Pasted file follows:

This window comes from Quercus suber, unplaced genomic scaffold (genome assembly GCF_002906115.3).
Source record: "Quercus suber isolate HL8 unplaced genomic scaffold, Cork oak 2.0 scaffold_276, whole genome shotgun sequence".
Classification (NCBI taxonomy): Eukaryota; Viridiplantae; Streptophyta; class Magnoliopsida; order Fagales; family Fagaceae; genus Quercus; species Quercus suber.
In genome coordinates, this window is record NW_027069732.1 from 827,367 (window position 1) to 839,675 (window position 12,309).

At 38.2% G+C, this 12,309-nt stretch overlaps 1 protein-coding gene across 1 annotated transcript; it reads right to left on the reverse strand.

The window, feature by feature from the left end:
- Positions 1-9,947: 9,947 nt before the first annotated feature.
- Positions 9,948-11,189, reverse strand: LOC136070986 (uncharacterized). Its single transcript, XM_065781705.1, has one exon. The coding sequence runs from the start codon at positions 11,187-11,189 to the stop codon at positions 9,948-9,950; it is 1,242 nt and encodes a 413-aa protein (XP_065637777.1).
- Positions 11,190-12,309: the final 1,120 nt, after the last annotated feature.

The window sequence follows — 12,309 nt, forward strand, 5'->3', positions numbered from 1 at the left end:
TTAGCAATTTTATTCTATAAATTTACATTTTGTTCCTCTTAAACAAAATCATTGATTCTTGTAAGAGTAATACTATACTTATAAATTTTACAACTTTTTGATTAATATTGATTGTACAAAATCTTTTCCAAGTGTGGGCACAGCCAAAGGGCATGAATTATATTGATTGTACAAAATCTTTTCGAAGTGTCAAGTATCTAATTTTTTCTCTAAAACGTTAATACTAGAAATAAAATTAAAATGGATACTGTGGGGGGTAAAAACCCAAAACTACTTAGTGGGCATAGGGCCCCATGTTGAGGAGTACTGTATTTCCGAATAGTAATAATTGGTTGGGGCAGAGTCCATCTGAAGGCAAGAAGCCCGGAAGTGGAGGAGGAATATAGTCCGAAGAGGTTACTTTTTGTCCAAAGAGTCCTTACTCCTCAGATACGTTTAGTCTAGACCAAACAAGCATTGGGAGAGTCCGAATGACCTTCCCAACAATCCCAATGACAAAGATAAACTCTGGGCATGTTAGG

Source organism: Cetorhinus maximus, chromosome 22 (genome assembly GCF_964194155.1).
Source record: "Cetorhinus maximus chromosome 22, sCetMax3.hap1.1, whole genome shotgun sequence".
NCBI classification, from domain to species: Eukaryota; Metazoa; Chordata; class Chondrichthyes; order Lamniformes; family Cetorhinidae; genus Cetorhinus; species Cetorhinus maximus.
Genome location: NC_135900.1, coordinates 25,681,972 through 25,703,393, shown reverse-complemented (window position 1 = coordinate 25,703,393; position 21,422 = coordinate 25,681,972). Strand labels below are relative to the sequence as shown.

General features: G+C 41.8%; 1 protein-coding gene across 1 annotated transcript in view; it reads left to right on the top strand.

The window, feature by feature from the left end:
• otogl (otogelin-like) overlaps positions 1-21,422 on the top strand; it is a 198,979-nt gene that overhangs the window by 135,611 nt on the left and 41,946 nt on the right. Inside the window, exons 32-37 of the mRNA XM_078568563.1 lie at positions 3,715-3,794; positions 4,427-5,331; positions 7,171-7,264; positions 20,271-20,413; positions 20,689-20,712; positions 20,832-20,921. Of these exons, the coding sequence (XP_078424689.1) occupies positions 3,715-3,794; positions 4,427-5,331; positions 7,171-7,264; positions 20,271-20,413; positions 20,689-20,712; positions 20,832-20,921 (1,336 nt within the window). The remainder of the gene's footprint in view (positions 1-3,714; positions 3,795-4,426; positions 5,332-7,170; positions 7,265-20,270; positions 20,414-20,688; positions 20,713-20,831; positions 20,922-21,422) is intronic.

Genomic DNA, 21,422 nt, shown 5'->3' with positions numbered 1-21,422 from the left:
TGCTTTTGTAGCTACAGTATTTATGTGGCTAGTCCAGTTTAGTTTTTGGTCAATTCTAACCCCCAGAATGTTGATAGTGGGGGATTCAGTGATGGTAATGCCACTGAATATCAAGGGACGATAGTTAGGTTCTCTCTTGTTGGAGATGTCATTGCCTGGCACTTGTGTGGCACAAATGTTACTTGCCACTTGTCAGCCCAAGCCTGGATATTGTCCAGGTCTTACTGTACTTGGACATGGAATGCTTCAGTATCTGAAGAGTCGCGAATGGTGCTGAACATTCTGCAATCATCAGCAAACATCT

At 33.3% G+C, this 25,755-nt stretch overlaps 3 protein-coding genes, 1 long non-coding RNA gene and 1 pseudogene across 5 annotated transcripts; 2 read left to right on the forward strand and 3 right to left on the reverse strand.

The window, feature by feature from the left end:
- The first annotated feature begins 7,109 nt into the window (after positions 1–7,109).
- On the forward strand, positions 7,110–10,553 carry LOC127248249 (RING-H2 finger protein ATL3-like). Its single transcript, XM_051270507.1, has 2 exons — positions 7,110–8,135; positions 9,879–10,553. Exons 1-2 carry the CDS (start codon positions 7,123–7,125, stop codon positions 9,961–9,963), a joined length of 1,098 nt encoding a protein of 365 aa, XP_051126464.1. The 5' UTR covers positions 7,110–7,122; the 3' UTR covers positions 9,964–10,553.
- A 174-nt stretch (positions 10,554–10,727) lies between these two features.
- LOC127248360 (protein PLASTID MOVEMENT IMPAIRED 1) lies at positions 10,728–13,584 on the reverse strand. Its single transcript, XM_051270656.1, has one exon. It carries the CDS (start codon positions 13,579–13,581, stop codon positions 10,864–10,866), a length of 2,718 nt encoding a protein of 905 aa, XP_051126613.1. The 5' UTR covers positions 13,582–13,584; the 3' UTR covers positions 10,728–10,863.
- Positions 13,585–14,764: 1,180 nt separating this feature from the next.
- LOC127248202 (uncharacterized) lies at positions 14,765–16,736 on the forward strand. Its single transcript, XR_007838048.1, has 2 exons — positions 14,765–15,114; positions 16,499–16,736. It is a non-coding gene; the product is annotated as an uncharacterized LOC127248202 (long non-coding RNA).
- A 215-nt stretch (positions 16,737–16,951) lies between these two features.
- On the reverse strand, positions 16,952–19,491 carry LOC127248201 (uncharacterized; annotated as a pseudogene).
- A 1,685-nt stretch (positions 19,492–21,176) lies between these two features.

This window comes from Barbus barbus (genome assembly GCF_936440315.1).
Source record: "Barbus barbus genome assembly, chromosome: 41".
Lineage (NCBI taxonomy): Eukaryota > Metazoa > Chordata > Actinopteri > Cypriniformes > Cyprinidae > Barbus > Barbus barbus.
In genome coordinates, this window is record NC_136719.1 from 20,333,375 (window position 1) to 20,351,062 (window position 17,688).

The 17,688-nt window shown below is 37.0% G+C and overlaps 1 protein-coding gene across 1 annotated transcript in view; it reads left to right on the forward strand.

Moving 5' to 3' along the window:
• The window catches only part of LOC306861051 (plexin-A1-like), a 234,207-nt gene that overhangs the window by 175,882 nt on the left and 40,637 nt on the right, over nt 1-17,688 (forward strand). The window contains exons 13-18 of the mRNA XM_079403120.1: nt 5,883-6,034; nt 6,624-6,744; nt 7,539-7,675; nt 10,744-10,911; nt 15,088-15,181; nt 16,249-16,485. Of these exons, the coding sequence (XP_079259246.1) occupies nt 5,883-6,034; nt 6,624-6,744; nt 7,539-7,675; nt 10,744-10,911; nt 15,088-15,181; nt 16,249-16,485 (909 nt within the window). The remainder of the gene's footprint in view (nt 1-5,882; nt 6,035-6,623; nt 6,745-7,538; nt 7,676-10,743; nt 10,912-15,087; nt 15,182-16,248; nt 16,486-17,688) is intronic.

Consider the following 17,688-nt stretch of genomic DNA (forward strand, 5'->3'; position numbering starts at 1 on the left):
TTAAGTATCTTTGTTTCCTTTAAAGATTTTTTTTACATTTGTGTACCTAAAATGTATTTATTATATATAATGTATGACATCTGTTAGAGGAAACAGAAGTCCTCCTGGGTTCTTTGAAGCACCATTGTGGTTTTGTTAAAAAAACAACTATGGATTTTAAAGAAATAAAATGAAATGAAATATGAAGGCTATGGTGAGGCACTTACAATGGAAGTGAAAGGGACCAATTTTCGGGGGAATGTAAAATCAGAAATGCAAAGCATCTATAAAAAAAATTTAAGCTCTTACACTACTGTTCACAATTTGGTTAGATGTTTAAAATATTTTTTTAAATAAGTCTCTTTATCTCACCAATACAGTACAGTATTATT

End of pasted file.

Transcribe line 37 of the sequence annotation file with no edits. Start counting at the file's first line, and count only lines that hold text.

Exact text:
Moving 5' to 3' along the window: